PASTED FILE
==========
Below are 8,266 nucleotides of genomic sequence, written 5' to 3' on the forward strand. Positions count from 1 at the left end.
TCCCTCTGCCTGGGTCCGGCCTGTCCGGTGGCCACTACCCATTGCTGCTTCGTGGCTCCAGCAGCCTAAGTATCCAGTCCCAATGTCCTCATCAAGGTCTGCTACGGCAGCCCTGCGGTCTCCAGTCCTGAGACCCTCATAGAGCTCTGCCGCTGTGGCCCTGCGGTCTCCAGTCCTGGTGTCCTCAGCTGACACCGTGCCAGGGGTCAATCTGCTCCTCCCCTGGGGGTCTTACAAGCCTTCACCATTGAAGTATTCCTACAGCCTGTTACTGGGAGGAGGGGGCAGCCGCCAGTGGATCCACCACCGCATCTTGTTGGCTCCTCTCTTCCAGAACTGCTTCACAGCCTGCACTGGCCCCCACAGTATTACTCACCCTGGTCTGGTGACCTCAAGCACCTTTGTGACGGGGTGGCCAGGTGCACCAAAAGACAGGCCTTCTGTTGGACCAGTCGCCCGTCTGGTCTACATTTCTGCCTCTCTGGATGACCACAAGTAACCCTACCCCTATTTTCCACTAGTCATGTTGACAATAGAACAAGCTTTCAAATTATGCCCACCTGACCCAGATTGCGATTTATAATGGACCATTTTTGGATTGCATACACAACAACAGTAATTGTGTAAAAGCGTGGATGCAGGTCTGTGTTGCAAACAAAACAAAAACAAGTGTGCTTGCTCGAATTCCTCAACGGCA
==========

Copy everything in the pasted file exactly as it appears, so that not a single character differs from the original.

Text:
Below are 8,266 nucleotides of genomic sequence, written 5' to 3' on the forward strand. Positions count from 1 at the left end.
TCCCTCTGCCTGGGTCCGGCCTGTCCGGTGGCCACTACCCATTGCTGCTTCGTGGCTCCAGCAGCCTAAGTATCCAGTCCCAATGTCCTCATCAAGGTCTGCTACGGCAGCCCTGCGGTCTCCAGTCCTGAGACCCTCATAGAGCTCTGCCGCTGTGGCCCTGCGGTCTCCAGTCCTGGTGTCCTCAGCTGACACCGTGCCAGGGGTCAATCTGCTCCTCCCCTGGGGGTCTTACAAGCCTTCACCATTGAAGTATTCCTACAGCCTGTTACTGGGAGGAGGGGGCAGCCGCCAGTGGATCCACCACCGCATCTTGTTGGCTCCTCTCTTCCAGAACTGCTTCACAGCCTGCACTGGCCCCCACAGTATTACTCACCCTGGTCTGGTGACCTCAAGCACCTTTGTGACGGGGTGGCCAGGTGCACCAAAAGACAGGCCTTCTGTTGGACCAGTCGCCCGTCTGGTCTACATTTCTGCCTCTCTGGATGACCACAAGTAACCCTACCCCTATTTTCCACTAGTCATGTTGACAATAGAACAAGCTTTCAAATTATGCCCACCTGACCCAGATTGCGATTTATAATGGACCATTTTTGGATTGCATACACAACAACAGTAATTGTGTAAAAGCGTGGATGCAGGTCTGTGTTGCAAACAAAACAAAAACAAGTGTGCTTGCTCGAATTCCTCAACGGCA